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Power of truth: Ebony Road Players provides safe space to explore race, identity & ignored histories

Edye Evans Hyde

The Ebony Road Players and its executive director, Edye Evans Hyde, are pushing the community forward with theater, prompting people to listen, really listen, to stories of racism and injustice that they may not have otherwise known. Or wanted to hear.
As the late afternoon sun sends last Friday’s final rays of light through the Ebony Road Players headquarters, a modest building on Kalamazoo Avenue with a Black Lives Matter sign perched in its window, Edye Evans Hyde turns toward the camera snapping photos of her.

“Don’t want to boast, but I know she’s the toast of Kalamazoo,” Hyde, the executive director of Ebony Road Players, begins to sing, the lyrics made popular by Glenn Miller more than half a century ago easily emanating from her as she flashes that million-watt smile that has lit up stages across the globe. In the five minutes that the photographer is taking her picture in front of a wall emblazoned with the words education, awesome art and social justice, it’s clear: Hyde does not stand still.

For Grand Rapids (and the world), this has proven to be an immensely good thing. After all, it has meant she has brought a stunningly wide range of talents in drama and music to the city, as well as to places like Los Angeles, Shanghai and Italy. And it means this polka band performer-turned rock group singer-turned international jazz musician-turned actress has spent years pushing the community forward with music and theater, prompting people to listen, really listen, to stories that they may not have otherwise known. Or wanted to hear. Stories about racism, about identity, about lost and ignored histories. Stories that aren’t told in school, that remind us that we live in a world in which people still are not free.

“There had been a black theater company here in Grand Rapids started by Cedric Ward, the Robeson Players,” Hyde says, referring to the theater group named after Paul Robeson, the son of a former slave who became a famous singer, actor, athlete, and civil rights advocate who rose to prominence in the 1930s and 40s. “Through that theater company, which started in the 1980s, a lot of black actors got their start. Once the theater company folded in the late 90s and Cedric passed away, there hadn’t been anything. I noticed one particular summer there was a lot of gang violence going on. There had been a number of shootings that year, and I thought, ‘What is it that we don’t have in this community? And it occurred to me that it was the arts, a theater company -- somewhere we can tell our stories and learn to write. I decided to jump in.”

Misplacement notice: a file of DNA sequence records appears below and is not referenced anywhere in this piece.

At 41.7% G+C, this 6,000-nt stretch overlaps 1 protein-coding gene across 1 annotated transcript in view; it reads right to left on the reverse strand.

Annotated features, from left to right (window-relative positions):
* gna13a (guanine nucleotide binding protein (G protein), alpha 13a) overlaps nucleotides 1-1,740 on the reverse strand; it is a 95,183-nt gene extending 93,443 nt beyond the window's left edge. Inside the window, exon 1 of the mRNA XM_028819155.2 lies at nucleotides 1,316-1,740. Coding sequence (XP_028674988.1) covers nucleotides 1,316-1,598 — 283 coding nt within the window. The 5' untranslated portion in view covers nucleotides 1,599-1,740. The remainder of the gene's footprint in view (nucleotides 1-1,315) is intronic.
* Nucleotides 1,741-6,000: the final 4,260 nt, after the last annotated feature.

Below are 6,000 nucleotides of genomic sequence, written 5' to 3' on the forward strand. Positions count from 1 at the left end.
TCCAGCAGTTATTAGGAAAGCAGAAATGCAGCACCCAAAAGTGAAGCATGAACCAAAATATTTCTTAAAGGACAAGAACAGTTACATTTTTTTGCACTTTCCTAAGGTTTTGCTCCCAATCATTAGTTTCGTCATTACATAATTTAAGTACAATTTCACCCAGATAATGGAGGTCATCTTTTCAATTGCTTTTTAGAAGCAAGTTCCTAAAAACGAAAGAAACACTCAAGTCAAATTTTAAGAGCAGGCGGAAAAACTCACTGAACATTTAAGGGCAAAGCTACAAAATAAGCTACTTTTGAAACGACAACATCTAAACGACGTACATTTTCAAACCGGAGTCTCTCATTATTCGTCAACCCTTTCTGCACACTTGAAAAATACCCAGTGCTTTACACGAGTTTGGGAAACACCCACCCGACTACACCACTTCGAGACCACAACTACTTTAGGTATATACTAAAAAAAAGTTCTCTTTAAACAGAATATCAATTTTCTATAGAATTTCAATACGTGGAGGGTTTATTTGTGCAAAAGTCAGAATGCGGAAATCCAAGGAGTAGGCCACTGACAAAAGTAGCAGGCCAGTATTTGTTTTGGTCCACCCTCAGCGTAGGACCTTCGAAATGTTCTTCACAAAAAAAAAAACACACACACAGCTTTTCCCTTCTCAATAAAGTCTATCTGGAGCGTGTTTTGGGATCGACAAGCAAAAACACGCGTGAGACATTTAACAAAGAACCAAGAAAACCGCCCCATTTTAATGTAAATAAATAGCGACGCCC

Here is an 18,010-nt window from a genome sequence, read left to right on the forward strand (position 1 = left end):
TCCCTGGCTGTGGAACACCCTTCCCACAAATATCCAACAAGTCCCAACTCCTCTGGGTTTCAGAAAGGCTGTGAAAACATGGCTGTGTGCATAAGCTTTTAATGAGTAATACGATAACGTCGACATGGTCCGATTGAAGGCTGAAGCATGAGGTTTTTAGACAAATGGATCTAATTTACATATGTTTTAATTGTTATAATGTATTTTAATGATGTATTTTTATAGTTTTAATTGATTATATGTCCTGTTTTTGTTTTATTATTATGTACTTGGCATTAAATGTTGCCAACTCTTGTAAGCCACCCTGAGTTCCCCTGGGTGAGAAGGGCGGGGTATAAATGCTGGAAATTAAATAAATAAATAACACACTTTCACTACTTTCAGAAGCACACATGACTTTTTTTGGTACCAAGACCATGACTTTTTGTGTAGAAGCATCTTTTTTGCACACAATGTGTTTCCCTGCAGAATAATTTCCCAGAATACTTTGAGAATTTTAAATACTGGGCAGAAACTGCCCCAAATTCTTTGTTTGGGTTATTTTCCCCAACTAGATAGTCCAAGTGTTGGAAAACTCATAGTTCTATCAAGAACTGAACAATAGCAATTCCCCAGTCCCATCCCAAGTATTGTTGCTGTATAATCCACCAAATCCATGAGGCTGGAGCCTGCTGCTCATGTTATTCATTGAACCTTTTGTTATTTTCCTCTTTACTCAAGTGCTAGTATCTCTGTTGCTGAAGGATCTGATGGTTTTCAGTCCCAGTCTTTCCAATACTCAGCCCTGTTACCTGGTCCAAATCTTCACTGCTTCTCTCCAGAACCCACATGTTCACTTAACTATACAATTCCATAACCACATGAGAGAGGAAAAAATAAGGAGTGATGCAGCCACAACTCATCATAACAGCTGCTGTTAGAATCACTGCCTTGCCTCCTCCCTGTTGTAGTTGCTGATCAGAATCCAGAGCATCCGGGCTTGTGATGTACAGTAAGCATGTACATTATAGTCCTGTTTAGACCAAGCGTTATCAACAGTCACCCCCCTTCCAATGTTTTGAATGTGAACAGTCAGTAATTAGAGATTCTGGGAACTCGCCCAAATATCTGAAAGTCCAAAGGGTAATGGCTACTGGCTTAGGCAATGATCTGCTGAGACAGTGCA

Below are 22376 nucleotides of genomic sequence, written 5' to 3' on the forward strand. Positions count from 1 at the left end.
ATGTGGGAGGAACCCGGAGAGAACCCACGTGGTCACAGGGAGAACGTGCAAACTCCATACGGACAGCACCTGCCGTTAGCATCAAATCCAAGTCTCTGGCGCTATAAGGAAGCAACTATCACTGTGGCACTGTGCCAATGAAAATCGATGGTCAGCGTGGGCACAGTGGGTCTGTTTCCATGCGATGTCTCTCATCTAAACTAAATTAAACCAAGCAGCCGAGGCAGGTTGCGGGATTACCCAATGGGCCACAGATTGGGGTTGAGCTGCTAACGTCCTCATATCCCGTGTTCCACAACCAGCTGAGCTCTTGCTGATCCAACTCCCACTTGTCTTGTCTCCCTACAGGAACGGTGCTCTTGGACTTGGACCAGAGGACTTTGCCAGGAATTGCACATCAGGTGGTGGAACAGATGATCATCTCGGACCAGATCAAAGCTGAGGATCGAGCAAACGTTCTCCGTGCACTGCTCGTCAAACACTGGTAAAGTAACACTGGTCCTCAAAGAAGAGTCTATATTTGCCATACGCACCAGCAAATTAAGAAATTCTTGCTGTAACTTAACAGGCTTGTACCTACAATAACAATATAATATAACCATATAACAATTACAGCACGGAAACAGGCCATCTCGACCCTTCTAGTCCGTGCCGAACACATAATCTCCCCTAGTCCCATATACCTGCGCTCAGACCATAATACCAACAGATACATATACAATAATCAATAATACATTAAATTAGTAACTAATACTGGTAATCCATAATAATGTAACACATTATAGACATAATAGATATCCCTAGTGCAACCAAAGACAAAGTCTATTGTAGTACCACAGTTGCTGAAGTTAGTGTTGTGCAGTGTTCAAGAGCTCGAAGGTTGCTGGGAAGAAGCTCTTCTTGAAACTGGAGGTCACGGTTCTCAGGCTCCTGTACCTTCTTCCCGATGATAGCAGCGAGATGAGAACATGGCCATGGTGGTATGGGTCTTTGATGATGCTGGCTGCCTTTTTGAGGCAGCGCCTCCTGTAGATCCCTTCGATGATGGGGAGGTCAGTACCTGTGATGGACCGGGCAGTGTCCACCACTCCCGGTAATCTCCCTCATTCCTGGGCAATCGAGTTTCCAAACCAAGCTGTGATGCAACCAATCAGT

Long known around Grand Rapids as both an exceptionally gifted actress and jazz musician (she was, for example, named the 2011 West Michigan Jazz Society Musician of the Year and has toured the globe singing jazz, blues and pop music for more than three decades), Hyde spearheaded efforts to launch the Ebony Road Players. The drama organization became a nonprofit in the spring of 2014, on the day it put on its very first production: a staged reading of  Ntozake Shange's “For Colored Girls Who Have Considered Suicide / When the Rainbow is Enuf,” which is about women of color living through oppression in a racist and sexist society.

Ebony Road Players. Photo by Christopher John Wilson.Born as a community performing arts and education company that aims to “inspire, educate and engage the cultures of our community with high quality professional performances with a focus on the Black experience,” as the group’s mission statement explains, Ebony Road Players has, and continues to, set the stage for dialogues about race and culture in the city.

“For me, what was important doing these theater productions was I found out so much about myself as a black woman, about history, about things I never knew about,” Hyde says, referring to the years she has spent as an actress. “We did a show years ago at Civic Theatre called ‘Having Our Say,’ [which Ebony Road Players also performed], and it’s about these two sisters, the Delany sisters, who lived to be over 100 years old and died in the 1990s. Their whole history of being born in the south, Jim Crow, the Harlem Renaissance -- all those things are wrapped up in their story.

Photo by Christopher John Wilson.“I always think of theater and a lot of the arts in general have a tendency and opportunity to tell these stories you don’t get in school, or these stories that maybe your community has not delved into or talked about much,” she continues. “With this theater, we wanted to be able to make sure people are able to experience some of these things, these histories, and tell their own history. Theater is a way to consume harsh history, and an unknown history, and have people discuss what was going on then in comparison to what’s going on now.”

In other words: actors, playwrights and everyday citizens get a chance to not only see race through others’ eyes, they also get to share their own stories. The theater has offered playwriting classes for both adults and children, and they’ve presented community dialogues centered around race. For example, Ebony Road Players board member Breannah Alexander, the director of strategic programs at the Grand Rapids-based Partners for a Racism-Free Community, led a talk about race at Hope College, where Hyde teaches music, as part of the theater group’s efforts.